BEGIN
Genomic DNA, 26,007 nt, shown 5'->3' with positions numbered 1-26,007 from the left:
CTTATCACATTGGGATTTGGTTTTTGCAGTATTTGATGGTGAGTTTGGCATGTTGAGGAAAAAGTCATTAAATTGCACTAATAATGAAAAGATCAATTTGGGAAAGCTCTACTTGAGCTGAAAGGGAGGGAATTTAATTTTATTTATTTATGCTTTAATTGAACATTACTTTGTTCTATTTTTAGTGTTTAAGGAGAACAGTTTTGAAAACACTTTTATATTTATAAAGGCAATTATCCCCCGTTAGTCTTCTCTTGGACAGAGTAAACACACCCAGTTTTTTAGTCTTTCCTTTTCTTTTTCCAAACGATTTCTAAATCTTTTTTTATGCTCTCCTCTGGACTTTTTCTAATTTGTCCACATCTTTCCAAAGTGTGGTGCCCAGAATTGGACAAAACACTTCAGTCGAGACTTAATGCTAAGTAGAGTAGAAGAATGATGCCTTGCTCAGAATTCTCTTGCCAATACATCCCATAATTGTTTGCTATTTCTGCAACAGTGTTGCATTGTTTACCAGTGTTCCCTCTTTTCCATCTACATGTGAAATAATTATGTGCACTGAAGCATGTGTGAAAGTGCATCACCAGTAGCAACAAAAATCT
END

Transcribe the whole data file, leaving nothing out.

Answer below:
Genomic DNA, 26,007 nt, shown 5'->3' with positions numbered 1-26,007 from the left:
CTTATCACATTGGGATTTGGTTTTTGCAGTATTTGATGGTGAGTTTGGCATGTTGAGGAAAAAGTCATTAAATTGCACTAATAATGAAAAGATCAATTTGGGAAAGCTCTACTTGAGCTGAAAGGGAGGGAATTTAATTTTATTTATTTATGCTTTAATTGAACATTACTTTGTTCTATTTTTAGTGTTTAAGGAGAACAGTTTTGAAAACACTTTTATATTTATAAAGGCAATTATCCCCCGTTAGTCTTCTCTTGGACAGAGTAAACACACCCAGTTTTTTAGTCTTTCCTTTTCTTTTTCCAAACGATTTCTAAATCTTTTTTTATGCTCTCCTCTGGACTTTTTCTAATTTGTCCACATCTTTCCAAAGTGTGGTGCCCAGAATTGGACAAAACACTTCAGTCGAGACTTAATGCTAAGTAGAGTAGAAGAATGATGCCTTGCTCAGAATTCTCTTGCCAATACATCCCATAATTGTTTGCTATTTCTGCAACAGTGTTGCATTGTTTACCAGTGTTCCCTCTTTTCCATCTACATGTGAAATAATTATGTGCACTGAAGCATGTGTGAAAGTGCATCACCAGTAGCAACAAAAATCT